Ashton under Lyne, Lancashire
Up to 1834
In the second edition of An Account of Several Workhouses..., a report from Ashton-under-Line (sic), dated December 22nd, 1729, noted that:
The workhouse in question was located on Dungeon Street (now Market Street) in Ashton. A parliamentary report of 1777 recorded a parish workhouse in Ashton under Line (sic) with accommodation for up to 64 inmates.
A cottage on The Stocks in Tintwistle once served as the parish workhouse.
Ashton under Lyne Poor Law Union was formed on 3rd February 1837. Its operation was overseen by an elected Board of Guardians, 20 in number, representing its 13 constituent parishes and townships as listed below (figures in brackets indicate numbers of Guardians if more than one):
Ashton under Lyne (5), Denton, Droylsden, Haughton.
Cheshire: Duckingfield [Dukinfield] (3), Godley, Hattersley, Hollingworth, Matley, Mottram, Newton (2), Stayley, Tintwistle.
Later Additions (all from 1894): Alt, Audenshaw, Bardsley, Crossbank, Hartshead, Hurst, Lees, Little Moss, Mossley, Stalybridge, Waterloo, Woodhouses.
The population falling within the union at the 1831 census had been 72,516 with parishes and townships ranging in size from Matley (population 262) to Ashton under Lyne itself (33,597).
Initially, the new Ashton under Lyne Union made use of the existing parish workhouse on the Market Place which was extended to increase its capacity. Its location and layout are shown on the 1849 map below.In 1849-50, a new union workhouse was built on a site at Chamber Hills to the north-east of the town, on what is now Fountain Street. It accommodated about 500 inmates and cost around £10,000. The building was constructed of stone from the nearby Barrack quarries. The workhouse location and layout are shown on the 1906 map below.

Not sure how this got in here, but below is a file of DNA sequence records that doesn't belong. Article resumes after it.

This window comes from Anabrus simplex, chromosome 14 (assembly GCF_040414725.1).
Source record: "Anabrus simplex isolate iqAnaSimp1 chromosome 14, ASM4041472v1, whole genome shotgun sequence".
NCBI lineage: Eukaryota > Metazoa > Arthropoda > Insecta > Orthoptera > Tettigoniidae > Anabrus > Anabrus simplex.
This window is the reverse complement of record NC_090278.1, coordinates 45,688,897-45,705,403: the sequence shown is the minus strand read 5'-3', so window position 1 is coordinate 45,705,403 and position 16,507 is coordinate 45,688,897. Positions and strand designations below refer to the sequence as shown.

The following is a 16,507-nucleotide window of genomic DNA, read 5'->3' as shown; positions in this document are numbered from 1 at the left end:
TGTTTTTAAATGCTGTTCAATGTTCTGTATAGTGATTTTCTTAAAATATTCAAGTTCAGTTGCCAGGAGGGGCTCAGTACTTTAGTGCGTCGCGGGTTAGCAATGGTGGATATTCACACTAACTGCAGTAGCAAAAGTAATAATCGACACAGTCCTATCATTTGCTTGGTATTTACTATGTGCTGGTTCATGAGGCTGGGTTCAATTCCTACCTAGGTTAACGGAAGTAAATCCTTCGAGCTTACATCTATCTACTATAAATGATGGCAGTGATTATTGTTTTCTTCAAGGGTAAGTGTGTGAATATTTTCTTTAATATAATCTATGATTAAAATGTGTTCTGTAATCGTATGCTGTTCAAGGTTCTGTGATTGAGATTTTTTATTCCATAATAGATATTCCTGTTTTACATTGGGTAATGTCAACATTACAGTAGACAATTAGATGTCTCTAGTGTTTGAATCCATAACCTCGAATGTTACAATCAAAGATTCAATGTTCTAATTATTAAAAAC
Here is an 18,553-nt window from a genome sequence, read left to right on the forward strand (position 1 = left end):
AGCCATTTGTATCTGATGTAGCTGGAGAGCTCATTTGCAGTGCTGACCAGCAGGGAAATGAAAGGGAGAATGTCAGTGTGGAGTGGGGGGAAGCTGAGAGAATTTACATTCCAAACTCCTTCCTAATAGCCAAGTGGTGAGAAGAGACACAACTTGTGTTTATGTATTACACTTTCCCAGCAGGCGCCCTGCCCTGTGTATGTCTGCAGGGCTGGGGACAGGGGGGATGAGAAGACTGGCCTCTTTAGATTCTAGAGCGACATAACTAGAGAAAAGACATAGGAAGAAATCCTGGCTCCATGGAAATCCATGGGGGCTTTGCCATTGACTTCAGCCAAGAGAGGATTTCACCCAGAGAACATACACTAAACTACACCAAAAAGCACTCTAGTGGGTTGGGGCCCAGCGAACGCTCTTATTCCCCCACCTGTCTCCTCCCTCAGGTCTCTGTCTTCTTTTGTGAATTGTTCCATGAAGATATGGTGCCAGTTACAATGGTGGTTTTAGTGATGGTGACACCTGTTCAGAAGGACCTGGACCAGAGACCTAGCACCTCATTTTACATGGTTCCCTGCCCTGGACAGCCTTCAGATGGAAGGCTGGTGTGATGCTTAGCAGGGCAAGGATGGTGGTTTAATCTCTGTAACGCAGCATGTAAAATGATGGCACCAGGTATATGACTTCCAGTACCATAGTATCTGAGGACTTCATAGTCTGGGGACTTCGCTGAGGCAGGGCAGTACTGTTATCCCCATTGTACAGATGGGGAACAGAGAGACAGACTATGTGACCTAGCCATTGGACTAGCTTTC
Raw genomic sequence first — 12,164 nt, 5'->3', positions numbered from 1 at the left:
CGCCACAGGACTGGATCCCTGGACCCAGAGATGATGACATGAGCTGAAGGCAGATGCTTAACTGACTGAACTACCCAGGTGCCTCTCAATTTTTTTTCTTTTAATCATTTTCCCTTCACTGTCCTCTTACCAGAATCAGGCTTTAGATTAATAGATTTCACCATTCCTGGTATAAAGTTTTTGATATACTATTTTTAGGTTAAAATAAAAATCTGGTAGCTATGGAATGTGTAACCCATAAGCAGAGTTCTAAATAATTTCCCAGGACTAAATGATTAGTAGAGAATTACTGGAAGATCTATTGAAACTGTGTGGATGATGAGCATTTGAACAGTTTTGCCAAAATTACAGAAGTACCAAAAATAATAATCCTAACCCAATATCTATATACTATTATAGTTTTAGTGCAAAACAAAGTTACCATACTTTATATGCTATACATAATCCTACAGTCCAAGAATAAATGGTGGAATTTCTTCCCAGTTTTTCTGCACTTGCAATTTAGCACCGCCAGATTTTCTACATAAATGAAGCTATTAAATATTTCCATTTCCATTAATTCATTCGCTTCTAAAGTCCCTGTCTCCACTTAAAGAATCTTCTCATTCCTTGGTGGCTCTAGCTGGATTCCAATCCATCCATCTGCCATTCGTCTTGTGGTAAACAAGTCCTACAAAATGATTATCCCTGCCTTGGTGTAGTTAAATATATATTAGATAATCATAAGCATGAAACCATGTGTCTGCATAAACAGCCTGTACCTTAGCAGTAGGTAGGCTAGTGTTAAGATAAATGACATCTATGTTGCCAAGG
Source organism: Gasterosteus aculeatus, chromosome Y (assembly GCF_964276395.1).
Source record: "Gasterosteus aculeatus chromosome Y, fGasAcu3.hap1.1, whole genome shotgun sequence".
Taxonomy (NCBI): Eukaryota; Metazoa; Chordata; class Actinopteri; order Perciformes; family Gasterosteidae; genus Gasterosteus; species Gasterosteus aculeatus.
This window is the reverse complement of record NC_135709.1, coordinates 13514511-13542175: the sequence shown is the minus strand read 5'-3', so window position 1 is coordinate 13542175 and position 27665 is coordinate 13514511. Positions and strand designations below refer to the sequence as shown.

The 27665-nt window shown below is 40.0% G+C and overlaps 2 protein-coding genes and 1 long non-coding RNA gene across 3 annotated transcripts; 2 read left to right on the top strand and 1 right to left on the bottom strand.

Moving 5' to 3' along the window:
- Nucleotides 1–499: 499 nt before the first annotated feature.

A long main building faced to the south-west and appears to have been extended at its northern end, some time after the original construction.
In 1866, a new hospital block was added, followed by one for females in 1873. In 1880-1, additions costing £25,000 were made in the form of new female hospital blocks, a large dining hall, steam laundries, kitchens, washhouse etc.
In 1897, a further ten acres were acquired to extend the buildings. In 1906, a separately administered 288-bed pavilion-plan infirmary was erected at the north-east of the workhouse.
A nurses' home was erected at the south of the new infirmary.
The former workhouse buildings now form part of Tameside Hospital.
The Ashton Union operated several children's scattered homes. In 1924, 'West Villa', at West Street, Dukinfield, housed 16 children, and 'Kelvin', at Millbrook, Stalybridge, housed 12. By 1929, these had been replaced by a new home at 306-8 Mossley Road, Ashton-under-Lyne, which accommodated 24 children.
- 1841 — Governor: John Ousey; Matron: Mary Harrop.
- 1881 Census
- Tameside Local Studies and Archives Centre, Central Library, Old Street, Ashton-under-Lyne OL6 7SG. The union's records were pulped during the Second World War with the exception of the Union Constitution (1837) and Guardians' Minutes (1837-1930).
- Census Records 1841-1901 for Ashton-under-Lyne Poorhouse and Union Workhouse. Family History Society of Cheshire, Dukinfield Group.
- Dukinfield Family History Group [choose Groups then Dukinfield].
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